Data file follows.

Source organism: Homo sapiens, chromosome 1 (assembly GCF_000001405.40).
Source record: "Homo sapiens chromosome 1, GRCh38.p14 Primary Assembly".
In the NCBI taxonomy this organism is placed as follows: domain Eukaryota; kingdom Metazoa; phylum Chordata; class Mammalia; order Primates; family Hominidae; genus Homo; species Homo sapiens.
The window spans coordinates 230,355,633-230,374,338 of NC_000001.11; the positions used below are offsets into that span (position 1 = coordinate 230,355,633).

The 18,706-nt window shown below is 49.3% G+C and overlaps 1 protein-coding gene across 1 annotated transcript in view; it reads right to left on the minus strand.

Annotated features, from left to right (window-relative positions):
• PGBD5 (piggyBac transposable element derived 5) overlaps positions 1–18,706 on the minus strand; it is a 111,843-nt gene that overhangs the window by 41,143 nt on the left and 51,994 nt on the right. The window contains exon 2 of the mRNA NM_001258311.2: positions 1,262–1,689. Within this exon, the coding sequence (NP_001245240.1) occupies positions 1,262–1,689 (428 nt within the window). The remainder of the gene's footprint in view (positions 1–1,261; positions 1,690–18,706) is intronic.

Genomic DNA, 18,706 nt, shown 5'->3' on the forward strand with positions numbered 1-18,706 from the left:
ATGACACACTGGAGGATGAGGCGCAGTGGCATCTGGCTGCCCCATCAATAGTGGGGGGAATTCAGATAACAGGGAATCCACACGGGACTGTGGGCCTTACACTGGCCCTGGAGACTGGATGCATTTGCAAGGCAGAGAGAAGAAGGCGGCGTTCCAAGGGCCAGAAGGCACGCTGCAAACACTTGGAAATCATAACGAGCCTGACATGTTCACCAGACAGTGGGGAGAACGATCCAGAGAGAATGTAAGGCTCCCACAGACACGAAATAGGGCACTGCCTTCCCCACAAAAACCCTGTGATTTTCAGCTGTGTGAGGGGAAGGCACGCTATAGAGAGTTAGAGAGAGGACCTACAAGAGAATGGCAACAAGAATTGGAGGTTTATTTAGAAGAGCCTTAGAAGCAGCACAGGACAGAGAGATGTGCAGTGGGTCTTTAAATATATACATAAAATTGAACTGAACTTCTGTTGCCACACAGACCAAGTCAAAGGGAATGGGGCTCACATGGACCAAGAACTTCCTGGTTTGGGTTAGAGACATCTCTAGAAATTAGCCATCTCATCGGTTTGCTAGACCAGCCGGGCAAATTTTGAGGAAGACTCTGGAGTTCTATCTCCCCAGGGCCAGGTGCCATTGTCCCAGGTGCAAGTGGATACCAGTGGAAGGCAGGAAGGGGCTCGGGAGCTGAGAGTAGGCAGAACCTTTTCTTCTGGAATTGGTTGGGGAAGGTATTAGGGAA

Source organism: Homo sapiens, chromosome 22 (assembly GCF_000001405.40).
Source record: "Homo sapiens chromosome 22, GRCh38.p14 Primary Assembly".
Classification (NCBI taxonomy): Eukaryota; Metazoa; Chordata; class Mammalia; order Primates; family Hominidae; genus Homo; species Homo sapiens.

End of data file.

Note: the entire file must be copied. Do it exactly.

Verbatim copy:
Source organism: Homo sapiens, chromosome 1 (assembly GCF_000001405.40).
Source record: "Homo sapiens chromosome 1, GRCh38.p14 Primary Assembly".
In the NCBI taxonomy this organism is placed as follows: domain Eukaryota; kingdom Metazoa; phylum Chordata; class Mammalia; order Primates; family Hominidae; genus Homo; species Homo sapiens.
The window spans coordinates 230,355,633-230,374,338 of NC_000001.11; the positions used below are offsets into that span (position 1 = coordinate 230,355,633).

The 18,706-nt window shown below is 49.3% G+C and overlaps 1 protein-coding gene across 1 annotated transcript in view; it reads right to left on the minus strand.

Annotated features, from left to right (window-relative positions):
• PGBD5 (piggyBac transposable element derived 5) overlaps positions 1–18,706 on the minus strand; it is a 111,843-nt gene that overhangs the window by 41,143 nt on the left and 51,994 nt on the right. The window contains exon 2 of the mRNA NM_001258311.2: positions 1,262–1,689. Within this exon, the coding sequence (NP_001245240.1) occupies positions 1,262–1,689 (428 nt within the window). The remainder of the gene's footprint in view (positions 1–1,261; positions 1,690–18,706) is intronic.

Genomic DNA, 18,706 nt, shown 5'->3' on the forward strand with positions numbered 1-18,706 from the left:
ATGACACACTGGAGGATGAGGCGCAGTGGCATCTGGCTGCCCCATCAATAGTGGGGGGAATTCAGATAACAGGGAATCCACACGGGACTGTGGGCCTTACACTGGCCCTGGAGACTGGATGCATTTGCAAGGCAGAGAGAAGAAGGCGGCGTTCCAAGGGCCAGAAGGCACGCTGCAAACACTTGGAAATCATAACGAGCCTGACATGTTCACCAGACAGTGGGGAGAACGATCCAGAGAGAATGTAAGGCTCCCACAGACACGAAATAGGGCACTGCCTTCCCCACAAAAACCCTGTGATTTTCAGCTGTGTGAGGGGAAGGCACGCTATAGAGAGTTAGAGAGAGGACCTACAAGAGAATGGCAACAAGAATTGGAGGTTTATTTAGAAGAGCCTTAGAAGCAGCACAGGACAGAGAGATGTGCAGTGGGTCTTTAAATATATACATAAAATTGAACTGAACTTCTGTTGCCACACAGACCAAGTCAAAGGGAATGGGGCTCACATGGACCAAGAACTTCCTGGTTTGGGTTAGAGACATCTCTAGAAATTAGCCATCTCATCGGTTTGCTAGACCAGCCGGGCAAATTTTGAGGAAGACTCTGGAGTTCTATCTCCCCAGGGCCAGGTGCCATTGTCCCAGGTGCAAGTGGATACCAGTGGAAGGCAGGAAGGGGCTCGGGAGCTGAGAGTAGGCAGAACCTTTTCTTCTGGAATTGGTTGGGGAAGGTATTAGGGAA

Source organism: Homo sapiens, chromosome 22 (assembly GCF_000001405.40).
Source record: "Homo sapiens chromosome 22, GRCh38.p14 Primary Assembly".
Classification (NCBI taxonomy): Eukaryota; Metazoa; Chordata; class Mammalia; order Primates; family Hominidae; genus Homo; species Homo sapiens.